Ever sat in front of a Martini and wondered what, exactly, is vermouth? (aside from something that shouldn’t get anywhere near your Martini, obviously). Ask, and someone will probably tell you that it’s an aromatised wine… which isn’t exactly helpful. Unless you particularly like reading drinks legislation (like us), or have spent a lot of time in Italy where most of them are made, the phrase ‘aromatised wines’ might have all the meaning of a randomly generated password.
The thing is, however, you’ve probably drunk a lot of them already – and you should definitely be drinking more. Here’s our brief guide to the world of aromatised wines:
they’re some of the world’s oldest drinks
Humans have been making wine for around eight millennia, and for almost as long as that they’ve been chucking weird stuff into it. Aromatised wines started out as medicinal compounds (no inverted commas necessary) that acted like a herb delivery system for sick people. After all, what’s better – having to eat a load of bitter wormwood, or drinking something nice-tasting that gets rid of your stomach ache and makes you want to dance around in your toga? Famous classical figures who dabbled with aromatised wines include Pythagoras, Hippocrates and Cicero – not to mention probably these guys:
Fast forward to the Middle Ages and, you guessed it, it was the monks who were pushing the development of these health-giving wines to the next level – in between brewing beer, inventing Champagne or generally running amo(n)k, obviously. These chaps refined the winemaking and herb-blending processes so well that today the best traditional wine producers still follow the same principles.
The last big development in the world of aromatised wines happened in the 17th century, when the focus moved from their medicinal properties to how they tasted – something that was only possible thanks to millennia of ‘research’ about how herbs best interacted with wine. The move to a focus on taste was largely driven by a rise in fashionable people adopting them: Chazalettes vermouth, for example, became the preferred drink of the Savoy Court. The company started exporting their products, complete with royal coat of arms, all around the world – further spreading the fashion and cementing the reputation of Italy as the powerhouse of aromatised wine production.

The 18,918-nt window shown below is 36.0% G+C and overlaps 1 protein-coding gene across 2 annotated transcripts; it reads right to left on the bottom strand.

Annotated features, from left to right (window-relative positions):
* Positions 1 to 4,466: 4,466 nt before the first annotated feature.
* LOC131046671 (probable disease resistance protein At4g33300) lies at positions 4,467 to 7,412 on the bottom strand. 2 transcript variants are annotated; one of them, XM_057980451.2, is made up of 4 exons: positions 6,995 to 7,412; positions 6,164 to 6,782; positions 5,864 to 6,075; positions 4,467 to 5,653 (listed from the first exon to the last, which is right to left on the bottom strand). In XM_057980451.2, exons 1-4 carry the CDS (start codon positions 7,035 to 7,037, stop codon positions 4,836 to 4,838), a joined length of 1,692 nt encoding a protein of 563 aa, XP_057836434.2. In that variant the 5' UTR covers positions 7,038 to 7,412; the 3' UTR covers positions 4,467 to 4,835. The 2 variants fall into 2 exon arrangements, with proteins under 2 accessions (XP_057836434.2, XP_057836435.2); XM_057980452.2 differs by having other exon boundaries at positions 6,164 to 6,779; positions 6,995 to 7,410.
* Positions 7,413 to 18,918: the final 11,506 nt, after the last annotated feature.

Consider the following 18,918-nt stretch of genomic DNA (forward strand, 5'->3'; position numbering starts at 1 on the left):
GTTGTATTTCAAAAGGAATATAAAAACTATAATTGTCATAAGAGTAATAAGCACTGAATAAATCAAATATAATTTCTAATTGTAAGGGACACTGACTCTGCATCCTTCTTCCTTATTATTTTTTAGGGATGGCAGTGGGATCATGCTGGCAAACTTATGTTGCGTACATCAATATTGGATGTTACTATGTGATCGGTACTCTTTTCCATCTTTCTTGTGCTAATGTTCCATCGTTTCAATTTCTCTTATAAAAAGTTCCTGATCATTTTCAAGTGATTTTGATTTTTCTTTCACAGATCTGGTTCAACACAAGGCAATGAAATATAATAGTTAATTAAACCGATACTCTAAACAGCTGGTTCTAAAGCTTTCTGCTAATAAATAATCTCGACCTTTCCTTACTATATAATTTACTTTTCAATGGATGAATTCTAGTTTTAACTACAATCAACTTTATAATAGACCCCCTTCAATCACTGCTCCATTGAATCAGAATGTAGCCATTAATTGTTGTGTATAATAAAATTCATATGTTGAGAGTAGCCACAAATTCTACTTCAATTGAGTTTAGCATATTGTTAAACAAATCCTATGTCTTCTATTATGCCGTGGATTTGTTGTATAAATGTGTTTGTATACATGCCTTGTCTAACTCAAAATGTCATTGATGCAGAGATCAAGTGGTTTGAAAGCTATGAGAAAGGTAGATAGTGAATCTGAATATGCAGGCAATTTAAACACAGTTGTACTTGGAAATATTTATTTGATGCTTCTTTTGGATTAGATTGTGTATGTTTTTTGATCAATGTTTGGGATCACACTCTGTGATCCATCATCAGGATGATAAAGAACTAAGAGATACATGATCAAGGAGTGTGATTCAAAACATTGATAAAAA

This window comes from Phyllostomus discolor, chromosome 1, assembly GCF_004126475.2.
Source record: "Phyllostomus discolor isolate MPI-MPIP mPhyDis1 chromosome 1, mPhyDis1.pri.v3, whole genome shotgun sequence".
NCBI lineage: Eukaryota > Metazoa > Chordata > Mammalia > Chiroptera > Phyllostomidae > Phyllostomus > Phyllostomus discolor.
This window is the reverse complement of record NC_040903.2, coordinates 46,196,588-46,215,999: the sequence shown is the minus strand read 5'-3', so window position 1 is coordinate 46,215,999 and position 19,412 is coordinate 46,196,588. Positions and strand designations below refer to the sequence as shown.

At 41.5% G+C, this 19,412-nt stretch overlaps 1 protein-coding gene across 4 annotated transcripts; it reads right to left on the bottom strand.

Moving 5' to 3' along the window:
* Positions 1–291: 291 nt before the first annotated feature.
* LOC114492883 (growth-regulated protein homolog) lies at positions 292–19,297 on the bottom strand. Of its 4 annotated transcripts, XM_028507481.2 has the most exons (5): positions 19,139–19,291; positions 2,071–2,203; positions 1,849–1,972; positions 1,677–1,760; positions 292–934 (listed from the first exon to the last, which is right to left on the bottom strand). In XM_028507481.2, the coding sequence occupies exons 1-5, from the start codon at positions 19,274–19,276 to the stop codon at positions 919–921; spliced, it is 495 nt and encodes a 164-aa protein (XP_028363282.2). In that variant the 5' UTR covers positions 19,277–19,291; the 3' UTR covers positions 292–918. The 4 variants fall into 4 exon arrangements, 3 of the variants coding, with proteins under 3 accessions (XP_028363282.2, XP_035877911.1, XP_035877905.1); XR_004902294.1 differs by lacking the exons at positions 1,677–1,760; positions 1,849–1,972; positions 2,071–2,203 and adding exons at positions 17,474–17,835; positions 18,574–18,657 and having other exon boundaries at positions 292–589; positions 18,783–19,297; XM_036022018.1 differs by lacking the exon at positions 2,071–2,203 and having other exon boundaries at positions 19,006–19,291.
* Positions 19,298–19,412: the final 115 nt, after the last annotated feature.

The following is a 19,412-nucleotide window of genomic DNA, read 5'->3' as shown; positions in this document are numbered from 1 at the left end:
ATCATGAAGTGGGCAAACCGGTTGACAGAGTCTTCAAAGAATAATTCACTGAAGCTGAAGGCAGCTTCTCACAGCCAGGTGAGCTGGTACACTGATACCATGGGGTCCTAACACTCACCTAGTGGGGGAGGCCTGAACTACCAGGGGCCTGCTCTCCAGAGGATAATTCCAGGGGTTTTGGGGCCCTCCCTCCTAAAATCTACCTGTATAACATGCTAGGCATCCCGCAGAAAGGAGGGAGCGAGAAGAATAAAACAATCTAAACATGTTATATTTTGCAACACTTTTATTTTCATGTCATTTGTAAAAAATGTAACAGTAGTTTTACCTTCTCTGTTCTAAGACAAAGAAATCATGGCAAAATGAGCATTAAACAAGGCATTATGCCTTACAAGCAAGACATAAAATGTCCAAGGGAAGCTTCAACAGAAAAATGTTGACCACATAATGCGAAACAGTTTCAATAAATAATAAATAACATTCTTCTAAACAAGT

they’re part of the fabric of italian life
Aromatised wines are produced around the world, but if there’s one country for a global reputation for them, it’s Italy. The Italians produce a lot of fantastic drinks – everything from stunning wines to smooth grappas – and aromatised wines are one of the four pillars of their output:
- Wine: There are more than 600,000 hectares of vineyards in Italy, producing everything from Prosecco in the north to Aglianico in the south.
- Distilled drinks: Grappa is the most common of these, and there are more than 130 grappa distilleries in the country.
- Liqueurs and Amari: These have to have a minimum of 100g/l of sugar, and a minimum ABV of 15%. The production and consumption of these is very regional, but you’ll have probably tried quite a few: liqueurs such as Sambuca, Amaretto and Limoncello, for example, or Amari (bitter spirit drinks) such as Campari. Interestingly, Aperol is too low-strength to be called an Amaro, so it’s just a distilled drink. Still great in a spritz, though.
- Aromatised wines: These are made with a base of at least 75% wine, and then fortified with alcohol to reach an ABV of between 14.5% and 22%. The most important factor, taste-wise, is that these wines also have aromatic ingredients like herbs, spices, fruits and/or flowers added to them.
Given that the Italians have such a strong winemaking tradition it’s easy to see how the production of aromatised wines follows naturally – and why the quality is so high. Interestingly, in Italy aromatised wines are actually becoming more popular as an after-dinner drink because of their lower ABV, so production doesn’t look like it will slow down anytime soon.
they come in lots of different styles
No-one ever asked if you’d like a cup of aromatised wine at the German winter market, but that’s exactly what you’re getting. Aside from mulled wine (which we could do with right now, given the snow in the UK), there are also several other categories of aromatised wines:
This is where we find our old friend vermouth, as well as classic bitter drinks such as Americano, bartender favourites like Quinquina and lesser-known delights such as Cremovo, the egg-based aromatised wine.
As drinks go, aromatised wines can be stunning – packed full of multilayered flavours, expressive of the quality of the base wine, and delicious to drink either on their own (try them over ice) or in a huge variety of drinks. If you’re interested in exploring different flavours, and flavour blends, then aromatised wines are a must for your home bar.
But wait, you’re thinking… you still haven’t really told me what vermouth is! Tune in next week to find out – I’m off to ward off the cold with some mulled wine now.
Tagged aromatised wine, Italy, vermouth, winemaking
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